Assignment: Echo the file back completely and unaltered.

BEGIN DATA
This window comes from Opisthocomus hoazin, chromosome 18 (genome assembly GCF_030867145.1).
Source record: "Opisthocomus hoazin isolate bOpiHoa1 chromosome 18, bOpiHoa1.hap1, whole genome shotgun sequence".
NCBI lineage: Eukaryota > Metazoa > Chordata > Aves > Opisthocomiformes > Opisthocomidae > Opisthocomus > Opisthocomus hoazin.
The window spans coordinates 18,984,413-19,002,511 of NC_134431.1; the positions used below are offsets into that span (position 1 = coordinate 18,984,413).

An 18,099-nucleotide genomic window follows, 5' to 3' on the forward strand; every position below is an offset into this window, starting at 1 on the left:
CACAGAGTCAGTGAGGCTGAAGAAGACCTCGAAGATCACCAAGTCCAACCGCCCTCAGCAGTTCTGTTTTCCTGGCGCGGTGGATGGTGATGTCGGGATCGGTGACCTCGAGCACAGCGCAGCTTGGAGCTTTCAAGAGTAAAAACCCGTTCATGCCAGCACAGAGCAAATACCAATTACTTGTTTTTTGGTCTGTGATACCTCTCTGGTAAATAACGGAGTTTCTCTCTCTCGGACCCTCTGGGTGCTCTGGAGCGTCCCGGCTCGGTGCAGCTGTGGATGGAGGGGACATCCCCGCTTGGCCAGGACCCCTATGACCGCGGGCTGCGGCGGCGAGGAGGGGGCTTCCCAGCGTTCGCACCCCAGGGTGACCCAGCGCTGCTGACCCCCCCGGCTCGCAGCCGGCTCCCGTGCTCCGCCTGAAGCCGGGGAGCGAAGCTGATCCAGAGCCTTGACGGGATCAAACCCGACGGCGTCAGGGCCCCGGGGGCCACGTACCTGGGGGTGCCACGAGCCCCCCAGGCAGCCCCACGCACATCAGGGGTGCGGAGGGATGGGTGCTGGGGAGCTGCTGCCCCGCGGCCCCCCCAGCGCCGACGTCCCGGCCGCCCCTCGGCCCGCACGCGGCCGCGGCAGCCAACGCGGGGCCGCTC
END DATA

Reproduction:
This window comes from Opisthocomus hoazin, chromosome 18 (genome assembly GCF_030867145.1).
Source record: "Opisthocomus hoazin isolate bOpiHoa1 chromosome 18, bOpiHoa1.hap1, whole genome shotgun sequence".
NCBI lineage: Eukaryota > Metazoa > Chordata > Aves > Opisthocomiformes > Opisthocomidae > Opisthocomus > Opisthocomus hoazin.
The window spans coordinates 18,984,413-19,002,511 of NC_134431.1; the positions used below are offsets into that span (position 1 = coordinate 18,984,413).

An 18,099-nucleotide genomic window follows, 5' to 3' on the forward strand; every position below is an offset into this window, starting at 1 on the left:
CACAGAGTCAGTGAGGCTGAAGAAGACCTCGAAGATCACCAAGTCCAACCGCCCTCAGCAGTTCTGTTTTCCTGGCGCGGTGGATGGTGATGTCGGGATCGGTGACCTCGAGCACAGCGCAGCTTGGAGCTTTCAAGAGTAAAAACCCGTTCATGCCAGCACAGAGCAAATACCAATTACTTGTTTTTTGGTCTGTGATACCTCTCTGGTAAATAACGGAGTTTCTCTCTCTCGGACCCTCTGGGTGCTCTGGAGCGTCCCGGCTCGGTGCAGCTGTGGATGGAGGGGACATCCCCGCTTGGCCAGGACCCCTATGACCGCGGGCTGCGGCGGCGAGGAGGGGGCTTCCCAGCGTTCGCACCCCAGGGTGACCCAGCGCTGCTGACCCCCCCGGCTCGCAGCCGGCTCCCGTGCTCCGCCTGAAGCCGGGGAGCGAAGCTGATCCAGAGCCTTGACGGGATCAAACCCGACGGCGTCAGGGCCCCGGGGGCCACGTACCTGGGGGTGCCACGAGCCCCCCAGGCAGCCCCACGCACATCAGGGGTGCGGAGGGATGGGTGCTGGGGAGCTGCTGCCCCGCGGCCCCCCCAGCGCCGACGTCCCGGCCGCCCCTCGGCCCGCACGCGGCCGCGGCAGCCAACGCGGGGCCGCTC